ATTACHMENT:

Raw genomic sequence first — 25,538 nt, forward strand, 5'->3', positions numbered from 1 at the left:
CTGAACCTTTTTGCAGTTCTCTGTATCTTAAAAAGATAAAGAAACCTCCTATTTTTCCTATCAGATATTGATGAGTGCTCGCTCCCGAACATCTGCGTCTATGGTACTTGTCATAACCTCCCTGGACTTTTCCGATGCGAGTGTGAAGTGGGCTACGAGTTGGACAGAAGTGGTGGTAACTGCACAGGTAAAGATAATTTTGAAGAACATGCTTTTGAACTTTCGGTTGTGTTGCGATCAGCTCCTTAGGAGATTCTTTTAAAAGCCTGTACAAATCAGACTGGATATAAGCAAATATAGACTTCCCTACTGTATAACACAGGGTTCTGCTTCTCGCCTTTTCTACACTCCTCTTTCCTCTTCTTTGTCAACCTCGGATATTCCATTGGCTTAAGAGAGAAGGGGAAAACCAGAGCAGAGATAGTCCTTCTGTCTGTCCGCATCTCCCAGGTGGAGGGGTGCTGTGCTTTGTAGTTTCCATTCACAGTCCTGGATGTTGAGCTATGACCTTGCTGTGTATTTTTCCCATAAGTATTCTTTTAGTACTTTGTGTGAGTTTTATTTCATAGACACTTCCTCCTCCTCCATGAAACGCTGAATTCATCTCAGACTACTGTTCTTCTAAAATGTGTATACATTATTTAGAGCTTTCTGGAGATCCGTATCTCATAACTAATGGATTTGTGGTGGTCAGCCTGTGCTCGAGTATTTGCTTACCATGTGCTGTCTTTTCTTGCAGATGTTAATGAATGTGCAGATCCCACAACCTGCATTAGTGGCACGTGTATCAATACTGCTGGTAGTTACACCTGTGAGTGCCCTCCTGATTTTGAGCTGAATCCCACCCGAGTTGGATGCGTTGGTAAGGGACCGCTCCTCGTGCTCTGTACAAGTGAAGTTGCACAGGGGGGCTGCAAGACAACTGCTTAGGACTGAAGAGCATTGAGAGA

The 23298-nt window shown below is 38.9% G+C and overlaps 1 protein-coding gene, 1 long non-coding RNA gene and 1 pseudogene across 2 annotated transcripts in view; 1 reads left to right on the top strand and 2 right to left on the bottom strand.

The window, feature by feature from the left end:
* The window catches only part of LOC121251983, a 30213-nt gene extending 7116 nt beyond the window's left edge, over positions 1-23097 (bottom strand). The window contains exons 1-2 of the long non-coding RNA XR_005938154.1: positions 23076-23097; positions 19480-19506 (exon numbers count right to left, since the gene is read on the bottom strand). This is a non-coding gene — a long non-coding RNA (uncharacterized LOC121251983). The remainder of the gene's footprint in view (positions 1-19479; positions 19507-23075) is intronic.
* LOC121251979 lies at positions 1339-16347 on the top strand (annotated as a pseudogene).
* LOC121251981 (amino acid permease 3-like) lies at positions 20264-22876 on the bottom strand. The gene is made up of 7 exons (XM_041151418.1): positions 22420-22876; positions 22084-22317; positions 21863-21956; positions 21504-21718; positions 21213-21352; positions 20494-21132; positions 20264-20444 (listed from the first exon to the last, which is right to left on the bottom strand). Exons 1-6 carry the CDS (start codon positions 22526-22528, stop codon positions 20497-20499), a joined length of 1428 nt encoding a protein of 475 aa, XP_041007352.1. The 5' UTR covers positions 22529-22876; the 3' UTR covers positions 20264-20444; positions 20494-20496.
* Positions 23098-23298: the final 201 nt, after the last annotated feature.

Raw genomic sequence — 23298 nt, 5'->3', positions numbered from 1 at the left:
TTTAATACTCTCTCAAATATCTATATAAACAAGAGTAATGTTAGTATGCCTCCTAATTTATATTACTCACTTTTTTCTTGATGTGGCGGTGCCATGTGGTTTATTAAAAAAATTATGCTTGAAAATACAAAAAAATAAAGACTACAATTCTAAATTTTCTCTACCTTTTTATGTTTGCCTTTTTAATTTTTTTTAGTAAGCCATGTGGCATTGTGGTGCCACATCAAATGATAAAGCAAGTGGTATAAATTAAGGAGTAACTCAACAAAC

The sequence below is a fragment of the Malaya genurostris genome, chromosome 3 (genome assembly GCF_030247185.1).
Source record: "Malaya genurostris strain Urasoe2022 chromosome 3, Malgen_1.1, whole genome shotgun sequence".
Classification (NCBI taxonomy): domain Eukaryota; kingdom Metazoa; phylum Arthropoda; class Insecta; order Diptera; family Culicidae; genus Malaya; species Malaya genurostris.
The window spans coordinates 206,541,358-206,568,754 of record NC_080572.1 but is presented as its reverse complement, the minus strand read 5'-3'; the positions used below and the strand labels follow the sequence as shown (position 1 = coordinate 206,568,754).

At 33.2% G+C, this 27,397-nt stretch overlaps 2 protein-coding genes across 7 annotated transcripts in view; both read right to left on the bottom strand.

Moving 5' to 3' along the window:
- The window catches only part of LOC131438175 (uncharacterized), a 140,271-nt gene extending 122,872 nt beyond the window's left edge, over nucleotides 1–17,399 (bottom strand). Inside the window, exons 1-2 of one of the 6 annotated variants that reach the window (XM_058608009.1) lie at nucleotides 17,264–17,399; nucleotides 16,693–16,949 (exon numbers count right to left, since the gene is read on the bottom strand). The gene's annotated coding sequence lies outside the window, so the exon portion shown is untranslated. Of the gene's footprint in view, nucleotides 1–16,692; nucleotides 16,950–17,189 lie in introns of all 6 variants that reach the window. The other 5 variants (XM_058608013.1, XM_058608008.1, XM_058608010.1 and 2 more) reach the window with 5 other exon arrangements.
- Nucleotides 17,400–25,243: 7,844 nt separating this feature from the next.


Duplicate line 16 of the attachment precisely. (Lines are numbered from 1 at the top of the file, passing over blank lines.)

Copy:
Moving 5' to 3' along the window: